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‘Worst policy ever’: Retirement time bomb after Malaysia’s pension drawdowns amid pandemic?

KUALA LUMPUR: Norazlan Ismail can usually be found behind the wheel of his taxi. But in March, the 49-year-old set off on foot for the National Palace in Kuala Lumpur, from his home town in Johor.

He walked 312 kilometres in six days to deliver a message to the King: to tell Malaysian lawmakers to hear the cries of people like him, in need of financial help.

The father of five wanted the government to release monies from the Employees Provident Fund (EPF), Malaysia’s compulsory savings scheme. With an income of around RM80 (S$23) a day, he found it tough to support his family.

He had more than RM57,000 in his EPF account and hoped for a “last” round of withdrawals, after workers had previously been given dispensation to dip into their accounts to cushion the impact of the pandemic.

As early as February 2021, the EPF reported that about 30 per cent of members had emptied almost all their retirement savings in Account 1, which ordinarily cannot be withdrawn before age 55.

By the end of last year, 51.5 per cent of members under the age of 55 — nearly 6.7 million people — had less than RM10,000 in their accounts.

Based on the EPF’s calculations last year, only about 4 per cent of Malaysians could afford to retire. “It’s a reality today, to be honest,” said EPF chief strategy officer Nurhisham Hussein.

“Some of our members do fall into poverty at retirement or even before retirement because they don’t have the capacity to continue generating the kind of income they need.”

“Critical times require critical action. I don’t disagree with whatever decision that had been made by (then PMs) Muhyiddin (Yassin) and Ismail Sabri,” said Lee Chean Chung, the communications director of Parti Keadilan Rakyat, which was in the opposition then.

But others including Williams look on the decision as a “disastrous move”.

“It’s not the government’s money in the EPF, it’s people’s own money. So they had to use their own money to look after themselves during the lockdowns because the government wasn’t giving them sufficient direct cash transfers,” he said.

Institute of Malaysian and International Studies research fellow Muhammed Abdul Khalid did not mince his words. “(It) is the worst policy ever (that) the country has announced and implemented,” he said. “It’s irresponsible.”

EPF contributions — ordinarily, 11 per cent of monthly salary, with employers contributing another 12 to 13 per cent — are applicable to civil servants and formal employees in the private sector. Gig workers and freelancers are exempt, though they can make voluntary contributions.

And for many, it is a bit of a challenge making ends meet, let alone planning for retirement, via EPF contributions or otherwise.

WHAT CAN BE DONE?

The government is now exploring ways to boost income. The minimum monthly wage was raised to RM1,500 in May last year, and for micro enterprises, it came into force this July.

The government is also exploring a progressive wage model, and plans will be unveiled in future. “If done properly, this could be something (like what) is implemented in Singapore, where the wages are progressively increased,” cited Hafidzi.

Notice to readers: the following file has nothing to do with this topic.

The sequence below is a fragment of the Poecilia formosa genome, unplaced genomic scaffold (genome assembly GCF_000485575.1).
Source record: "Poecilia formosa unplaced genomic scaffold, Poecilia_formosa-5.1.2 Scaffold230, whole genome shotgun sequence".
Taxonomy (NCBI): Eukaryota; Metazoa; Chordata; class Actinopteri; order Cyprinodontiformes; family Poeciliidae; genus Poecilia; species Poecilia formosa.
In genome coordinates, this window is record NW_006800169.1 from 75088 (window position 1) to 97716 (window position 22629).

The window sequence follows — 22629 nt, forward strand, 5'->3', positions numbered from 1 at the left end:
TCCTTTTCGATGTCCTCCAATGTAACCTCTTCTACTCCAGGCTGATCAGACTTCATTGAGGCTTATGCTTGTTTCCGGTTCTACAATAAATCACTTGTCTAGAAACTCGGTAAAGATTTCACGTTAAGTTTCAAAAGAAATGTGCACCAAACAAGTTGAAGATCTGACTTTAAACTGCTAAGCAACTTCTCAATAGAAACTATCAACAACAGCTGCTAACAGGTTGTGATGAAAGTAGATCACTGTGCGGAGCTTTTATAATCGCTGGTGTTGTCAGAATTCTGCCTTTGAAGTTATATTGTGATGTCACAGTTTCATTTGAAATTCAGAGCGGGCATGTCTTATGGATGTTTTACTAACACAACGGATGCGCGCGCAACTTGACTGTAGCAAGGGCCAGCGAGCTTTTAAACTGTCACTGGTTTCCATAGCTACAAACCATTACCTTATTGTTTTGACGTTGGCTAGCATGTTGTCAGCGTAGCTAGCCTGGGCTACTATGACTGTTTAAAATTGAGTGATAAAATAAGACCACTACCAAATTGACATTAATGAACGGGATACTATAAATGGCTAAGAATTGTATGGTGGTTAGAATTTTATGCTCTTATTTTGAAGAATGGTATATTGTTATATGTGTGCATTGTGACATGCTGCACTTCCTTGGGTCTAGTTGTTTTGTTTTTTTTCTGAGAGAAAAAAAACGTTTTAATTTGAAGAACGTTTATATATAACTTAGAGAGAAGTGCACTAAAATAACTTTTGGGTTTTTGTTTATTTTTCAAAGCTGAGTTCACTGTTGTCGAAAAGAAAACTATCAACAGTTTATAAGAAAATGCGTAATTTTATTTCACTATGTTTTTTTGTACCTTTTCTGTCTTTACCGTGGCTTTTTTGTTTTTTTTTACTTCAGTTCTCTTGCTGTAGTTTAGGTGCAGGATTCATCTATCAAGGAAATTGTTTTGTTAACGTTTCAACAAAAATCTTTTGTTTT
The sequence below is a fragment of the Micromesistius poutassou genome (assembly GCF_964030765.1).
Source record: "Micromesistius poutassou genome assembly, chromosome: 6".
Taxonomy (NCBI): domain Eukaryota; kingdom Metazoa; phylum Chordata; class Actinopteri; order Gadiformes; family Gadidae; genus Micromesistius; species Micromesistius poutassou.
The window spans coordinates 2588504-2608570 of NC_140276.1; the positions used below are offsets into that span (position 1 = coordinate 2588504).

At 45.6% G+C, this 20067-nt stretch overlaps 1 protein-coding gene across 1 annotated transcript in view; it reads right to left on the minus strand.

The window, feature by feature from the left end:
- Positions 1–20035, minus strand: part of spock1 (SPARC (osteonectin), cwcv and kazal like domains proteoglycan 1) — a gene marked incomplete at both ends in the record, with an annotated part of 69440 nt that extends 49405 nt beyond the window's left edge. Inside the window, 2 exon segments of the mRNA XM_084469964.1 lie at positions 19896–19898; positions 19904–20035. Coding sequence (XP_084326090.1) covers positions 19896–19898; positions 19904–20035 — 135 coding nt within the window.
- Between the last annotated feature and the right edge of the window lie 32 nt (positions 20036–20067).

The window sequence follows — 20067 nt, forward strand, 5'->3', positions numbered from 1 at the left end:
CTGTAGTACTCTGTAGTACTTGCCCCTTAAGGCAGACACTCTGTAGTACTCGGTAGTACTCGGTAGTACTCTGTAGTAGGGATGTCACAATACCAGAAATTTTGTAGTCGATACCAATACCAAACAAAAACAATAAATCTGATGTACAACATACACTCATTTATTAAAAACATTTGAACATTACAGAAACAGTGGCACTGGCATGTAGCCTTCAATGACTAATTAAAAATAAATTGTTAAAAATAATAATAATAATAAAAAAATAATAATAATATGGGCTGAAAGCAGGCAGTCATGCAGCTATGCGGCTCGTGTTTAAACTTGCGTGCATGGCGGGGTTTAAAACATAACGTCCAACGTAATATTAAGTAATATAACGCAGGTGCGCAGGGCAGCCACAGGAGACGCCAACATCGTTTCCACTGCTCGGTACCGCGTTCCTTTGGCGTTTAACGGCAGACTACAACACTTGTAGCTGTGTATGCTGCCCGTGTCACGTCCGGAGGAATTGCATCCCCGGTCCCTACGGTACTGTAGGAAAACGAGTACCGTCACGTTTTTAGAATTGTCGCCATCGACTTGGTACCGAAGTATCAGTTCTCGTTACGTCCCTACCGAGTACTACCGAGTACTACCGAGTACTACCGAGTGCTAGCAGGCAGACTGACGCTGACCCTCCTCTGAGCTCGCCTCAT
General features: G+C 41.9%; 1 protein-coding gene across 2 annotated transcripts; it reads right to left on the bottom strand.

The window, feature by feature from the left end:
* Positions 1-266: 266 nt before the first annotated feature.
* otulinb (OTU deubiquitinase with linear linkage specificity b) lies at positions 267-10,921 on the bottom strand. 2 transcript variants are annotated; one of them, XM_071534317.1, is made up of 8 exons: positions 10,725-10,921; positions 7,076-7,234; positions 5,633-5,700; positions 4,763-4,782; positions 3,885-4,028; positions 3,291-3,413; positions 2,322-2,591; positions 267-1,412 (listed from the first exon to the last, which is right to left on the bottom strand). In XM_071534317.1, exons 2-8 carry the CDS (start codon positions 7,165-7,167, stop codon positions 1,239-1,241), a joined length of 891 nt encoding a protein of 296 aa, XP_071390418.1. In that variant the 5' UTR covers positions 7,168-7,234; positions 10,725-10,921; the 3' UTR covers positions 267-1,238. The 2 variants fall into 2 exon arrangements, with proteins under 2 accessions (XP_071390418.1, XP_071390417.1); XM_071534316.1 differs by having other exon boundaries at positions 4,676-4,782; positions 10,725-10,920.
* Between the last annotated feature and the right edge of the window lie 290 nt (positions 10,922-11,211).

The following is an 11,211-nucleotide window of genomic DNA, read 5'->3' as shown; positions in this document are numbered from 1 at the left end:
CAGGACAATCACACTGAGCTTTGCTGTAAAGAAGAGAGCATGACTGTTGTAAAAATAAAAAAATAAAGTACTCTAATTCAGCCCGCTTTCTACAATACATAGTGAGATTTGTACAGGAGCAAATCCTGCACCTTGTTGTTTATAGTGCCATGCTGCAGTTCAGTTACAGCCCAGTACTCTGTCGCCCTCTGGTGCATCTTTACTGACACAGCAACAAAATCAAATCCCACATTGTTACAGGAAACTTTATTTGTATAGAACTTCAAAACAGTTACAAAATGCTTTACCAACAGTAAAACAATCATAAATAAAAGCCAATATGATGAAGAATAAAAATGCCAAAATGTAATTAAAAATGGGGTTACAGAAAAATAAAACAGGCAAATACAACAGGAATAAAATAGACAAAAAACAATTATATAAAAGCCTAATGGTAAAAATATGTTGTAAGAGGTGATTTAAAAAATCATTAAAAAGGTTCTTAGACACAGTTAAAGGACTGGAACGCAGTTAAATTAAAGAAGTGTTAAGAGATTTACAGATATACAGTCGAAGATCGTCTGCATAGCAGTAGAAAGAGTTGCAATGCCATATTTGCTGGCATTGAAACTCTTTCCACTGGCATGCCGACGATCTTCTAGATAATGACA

But this, along with some other policies, will not bear fruit anytime soon.

“We can’t just say, ‘Let’s increase the wages of construction workers to RM3,000 tomorrow.’ The industry will collapse,” said Lee, who cited other economic restructuring being done to help workers.

“The government, through the energy transition road map, through our national investment policy master plan, is trying to revive the economy, so that we can all move to a higher value-added economy. … But that’ll take some time.”

“It’s not healthy for a multiracial country,” said Muhammed. “(Old-age poverty) is going to get much worse. … The amount (of social assistance) that the government has to give is going to be much increased.”

Some people have suggested higher EPF contribution rates. The latest Budget, meanwhile, included measures such as encouraging voluntary contributions and enhancing incentives for housewives.

In March, Anwar had also put forward a proposal on the use of retirement money as collateral to secure bank loans in emergencies. But this has come under fire from several quarters such as the opposition.

Malaysia’s household debt to GDP ratio is the second highest in the region after Thailand, pointed out Muhammed. “You want them to go and borrow some more? What’s the reason?”

There appears to be no quick fix or magic bullet that will solve the problem and turbocharge retirement savings. Nonetheless, he sees a window of opportunity for “reform” within the next 10 to 20 years.

He added: “In terms of educating the public on the need for saving for retirement, … we have a receptive audience. People do realise the importance of it. It’s just whether they have the capacity for it.”

Take, for example, 30-year-old Sukhvinder Singh, who delivers parcels to offices and residences in Kuala Lumpur.

He earns up to RM5,000 a month, which is enough to support himself and his elderly parents — in contrast to the days of COVID-19 restrictions.

He never made any EPF contributions before because of a lack of money, he said. But he has started to put money into his account voluntarily. His target: 30 per cent of income, although it has been a struggle.

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